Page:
Their highly curated selection of clothing, footwear, and accessories, comes from all corners of the world, where the S&S staff travels to meet with makers and personally handpick what is going to hit the shelves every season.
Read what Jeremy Smith, Standard & Strange's co-founder, told us about running a successful operation while having a lot of fun.
Styleforum: How did you hear about Styleforum, and in what capacity did you start here as a member?
Jeremy Smith: I think I first heard of StyleForum around 2008 or 2009 – started out mostly in Streetwear and Denim, and still primarily post there.
SF: When did you realize that you were interested in fashion?
JS: Before I was even a teenager, I realized that how we dress is a deeply coded reflection of ourselves, and I wanted to understand that language. I don’t really think about what we do as fashion, but as apparel, since we don’t play in the fashion space at all.
SF: When and how did you start your career in the clothing industry?
JS: Nearly 15 years ago, doing odd jobs in technology for clothing startups for free in return for access to factories, mills, pattern makers, brands, and trade shows.
SF: What is the best part of the job?
JS: Honestly, my amazing staff, and having built this business that lets me pay them well to do their work.
SF: What is your least favorite part?
JS: Same as everyone, backoffice work, taxes, paperwork, and all that.
SF: How do you stay up to date with the clothing industry and current trends?
JS: I don’t really care about the industry or trends to be honest. We travel a lot and observe what people wear and what they ask for in-store. The industry wants to push trend way too early for merchants (we had a GORP-heavy line-up in 2013, and wide chinos in 2014), which doesn’t reflect the reality of how customers want to dress. New technologies in fabric production or sewing don’t impact us, as those benefit only the large mega-brands, and often don’t produce truly sustainable, high-value goods.
SF: What’s the single item from any collection you are most proud of?
JS: It’s our Wakayama special loopwheel t-shirt. It’s the best loopwheel tee around, period.
SF: What product did you make that you thought would be a hit, but bombed?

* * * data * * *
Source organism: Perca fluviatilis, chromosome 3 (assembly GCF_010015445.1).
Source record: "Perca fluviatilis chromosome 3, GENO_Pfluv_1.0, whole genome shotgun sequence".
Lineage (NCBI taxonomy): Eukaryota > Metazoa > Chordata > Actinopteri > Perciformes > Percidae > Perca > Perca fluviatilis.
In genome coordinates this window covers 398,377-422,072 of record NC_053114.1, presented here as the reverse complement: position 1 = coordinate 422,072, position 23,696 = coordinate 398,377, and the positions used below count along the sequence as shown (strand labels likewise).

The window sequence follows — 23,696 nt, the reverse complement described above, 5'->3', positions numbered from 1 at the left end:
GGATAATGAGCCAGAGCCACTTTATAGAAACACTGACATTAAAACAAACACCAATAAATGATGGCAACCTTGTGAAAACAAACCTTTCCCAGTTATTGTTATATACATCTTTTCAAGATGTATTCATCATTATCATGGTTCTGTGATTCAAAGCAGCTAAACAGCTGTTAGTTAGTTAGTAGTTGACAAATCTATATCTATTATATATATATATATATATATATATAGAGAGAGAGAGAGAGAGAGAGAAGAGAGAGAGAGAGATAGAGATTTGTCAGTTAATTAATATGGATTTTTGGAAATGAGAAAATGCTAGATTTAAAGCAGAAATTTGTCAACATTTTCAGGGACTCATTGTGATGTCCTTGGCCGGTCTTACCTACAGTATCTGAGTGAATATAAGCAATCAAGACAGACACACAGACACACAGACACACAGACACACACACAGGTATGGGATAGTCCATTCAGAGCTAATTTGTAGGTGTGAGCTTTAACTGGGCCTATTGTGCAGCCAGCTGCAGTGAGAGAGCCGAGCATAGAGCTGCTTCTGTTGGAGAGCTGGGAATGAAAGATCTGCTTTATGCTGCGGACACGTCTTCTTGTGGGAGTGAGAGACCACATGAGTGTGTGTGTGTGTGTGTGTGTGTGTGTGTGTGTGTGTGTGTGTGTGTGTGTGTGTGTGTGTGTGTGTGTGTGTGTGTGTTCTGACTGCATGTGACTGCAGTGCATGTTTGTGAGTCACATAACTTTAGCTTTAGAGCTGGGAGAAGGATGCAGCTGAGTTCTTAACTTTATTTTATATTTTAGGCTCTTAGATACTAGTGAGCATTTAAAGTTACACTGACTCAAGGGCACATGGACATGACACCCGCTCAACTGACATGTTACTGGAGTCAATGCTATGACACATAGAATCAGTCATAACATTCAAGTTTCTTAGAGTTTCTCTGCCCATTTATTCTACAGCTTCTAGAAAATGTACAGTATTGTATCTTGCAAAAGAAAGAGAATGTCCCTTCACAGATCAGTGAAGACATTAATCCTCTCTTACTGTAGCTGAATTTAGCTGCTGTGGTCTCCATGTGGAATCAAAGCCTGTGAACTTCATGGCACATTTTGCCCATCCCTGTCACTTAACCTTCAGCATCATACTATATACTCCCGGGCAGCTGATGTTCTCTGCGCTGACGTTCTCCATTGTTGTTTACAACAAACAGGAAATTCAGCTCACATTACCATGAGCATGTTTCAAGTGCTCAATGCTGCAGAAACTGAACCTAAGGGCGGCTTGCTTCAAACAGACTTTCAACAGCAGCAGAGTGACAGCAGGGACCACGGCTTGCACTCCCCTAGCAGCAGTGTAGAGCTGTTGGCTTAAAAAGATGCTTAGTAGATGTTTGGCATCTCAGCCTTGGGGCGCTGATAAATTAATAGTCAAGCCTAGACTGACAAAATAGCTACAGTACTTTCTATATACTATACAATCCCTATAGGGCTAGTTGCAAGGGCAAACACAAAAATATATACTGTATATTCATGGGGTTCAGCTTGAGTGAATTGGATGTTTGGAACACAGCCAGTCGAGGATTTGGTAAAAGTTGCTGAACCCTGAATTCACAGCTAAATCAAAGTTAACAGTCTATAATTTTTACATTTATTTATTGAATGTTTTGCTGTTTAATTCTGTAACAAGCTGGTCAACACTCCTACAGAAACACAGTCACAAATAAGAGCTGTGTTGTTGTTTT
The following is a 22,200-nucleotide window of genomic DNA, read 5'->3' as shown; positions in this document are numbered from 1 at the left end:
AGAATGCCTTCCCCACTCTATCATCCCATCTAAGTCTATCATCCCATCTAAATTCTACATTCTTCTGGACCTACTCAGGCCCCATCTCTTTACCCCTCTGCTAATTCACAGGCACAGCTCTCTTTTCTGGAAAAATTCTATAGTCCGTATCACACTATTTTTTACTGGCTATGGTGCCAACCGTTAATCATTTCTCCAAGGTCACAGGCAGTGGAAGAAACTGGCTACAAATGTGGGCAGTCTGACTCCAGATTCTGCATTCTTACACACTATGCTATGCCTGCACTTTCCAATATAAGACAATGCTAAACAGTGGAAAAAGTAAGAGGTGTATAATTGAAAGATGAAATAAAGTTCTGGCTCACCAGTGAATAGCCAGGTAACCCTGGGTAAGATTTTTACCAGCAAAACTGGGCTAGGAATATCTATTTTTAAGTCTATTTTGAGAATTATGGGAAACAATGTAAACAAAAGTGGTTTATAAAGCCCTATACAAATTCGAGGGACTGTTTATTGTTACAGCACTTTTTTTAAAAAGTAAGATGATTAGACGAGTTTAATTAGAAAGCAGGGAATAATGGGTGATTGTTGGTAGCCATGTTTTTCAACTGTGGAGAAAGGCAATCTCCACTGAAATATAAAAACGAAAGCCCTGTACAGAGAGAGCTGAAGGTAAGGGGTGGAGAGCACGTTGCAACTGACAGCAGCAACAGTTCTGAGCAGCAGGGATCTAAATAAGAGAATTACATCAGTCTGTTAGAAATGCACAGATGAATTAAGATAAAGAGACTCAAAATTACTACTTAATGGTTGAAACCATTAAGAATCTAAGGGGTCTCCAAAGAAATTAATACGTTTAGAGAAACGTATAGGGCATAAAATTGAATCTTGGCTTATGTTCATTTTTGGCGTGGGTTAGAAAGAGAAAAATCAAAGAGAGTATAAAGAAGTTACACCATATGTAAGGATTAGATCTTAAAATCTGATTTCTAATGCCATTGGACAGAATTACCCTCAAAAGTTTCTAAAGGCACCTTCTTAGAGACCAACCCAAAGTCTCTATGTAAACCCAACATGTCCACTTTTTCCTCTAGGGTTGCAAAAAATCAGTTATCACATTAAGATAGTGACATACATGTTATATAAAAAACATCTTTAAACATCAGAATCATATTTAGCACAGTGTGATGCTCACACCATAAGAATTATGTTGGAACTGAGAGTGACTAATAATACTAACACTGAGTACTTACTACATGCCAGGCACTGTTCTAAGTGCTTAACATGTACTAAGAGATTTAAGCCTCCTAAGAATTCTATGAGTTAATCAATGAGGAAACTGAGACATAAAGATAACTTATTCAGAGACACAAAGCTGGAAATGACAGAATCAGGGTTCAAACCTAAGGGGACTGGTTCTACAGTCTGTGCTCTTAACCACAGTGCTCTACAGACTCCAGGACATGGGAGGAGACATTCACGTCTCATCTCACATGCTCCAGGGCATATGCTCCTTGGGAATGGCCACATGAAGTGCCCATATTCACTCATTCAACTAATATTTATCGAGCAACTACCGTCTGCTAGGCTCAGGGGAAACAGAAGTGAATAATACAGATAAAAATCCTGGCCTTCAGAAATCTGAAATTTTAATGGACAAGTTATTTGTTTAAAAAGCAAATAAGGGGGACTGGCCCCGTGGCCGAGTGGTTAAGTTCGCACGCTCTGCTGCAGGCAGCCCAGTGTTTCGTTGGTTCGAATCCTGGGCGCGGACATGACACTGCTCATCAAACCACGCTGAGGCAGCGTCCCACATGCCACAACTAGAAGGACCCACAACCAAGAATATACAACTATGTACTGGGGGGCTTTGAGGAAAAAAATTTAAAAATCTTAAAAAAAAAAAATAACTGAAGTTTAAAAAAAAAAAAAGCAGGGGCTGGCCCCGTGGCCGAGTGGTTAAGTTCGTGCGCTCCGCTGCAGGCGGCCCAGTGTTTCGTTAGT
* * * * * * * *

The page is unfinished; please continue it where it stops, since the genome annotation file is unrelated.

JS: We made a collaboration western shirt with Blluemade and Lauren from W’Menswear. Total flop.
SF: You have had some of the most amazing marketing campaigns I’ve seen in the industry. My favorite was a series of ASCII ads you ran a few years back. Can you tell me how you come up with these ideas, and what are some of your favorites?
JS: Most of them are spur-of-the-moment ideas that take way too long to execute. I think the ASCII emails might be the best one we’ve ever done.
SF: I know that you get a lot in from Japan. How has buying changed over the years, in terms of communications with vendors and customers?
JS: During the pandemic, we definitely struggled with our relationships with our Japanese suppliers. Our willingness to get on a plane and go, all the time, is how we built such tight relationships in the first place, and that started to slip as time went on during the pandemic. We definitely missed out on a lot of styles we would have picked up.
Now that we've returned to Japan, we're able to really dial in what we're buying, but a lot of things are delayed or even cancelled across the board. If you see something you want, buy it, because we don't know when we'll get another, especially with leather jackets and boots.
SF: What are three pieces of advice you would give to your younger self?
JS: Start sooner, trust your gut, don’t listen to consultants.
SF: What did you wear to your first ever job interview?
JS: Jeans and a tee shirt.
SF: Describe yourself using only 3 words.
JS: Contrary, thoughtful, ADHD
SF: Tell us about your hobbies outside of fashion.
JS: My hobbies are woodworking, sewing, running, and reading. Used to ride motorcycles but haven’t had time to get back on a bike after my last (small) accident.
SF: What is making you happy today?
JS: Today – got back from a great trip to Japan, which was the first time with our long-time Oakland salesperson, Gen, who had a blast.
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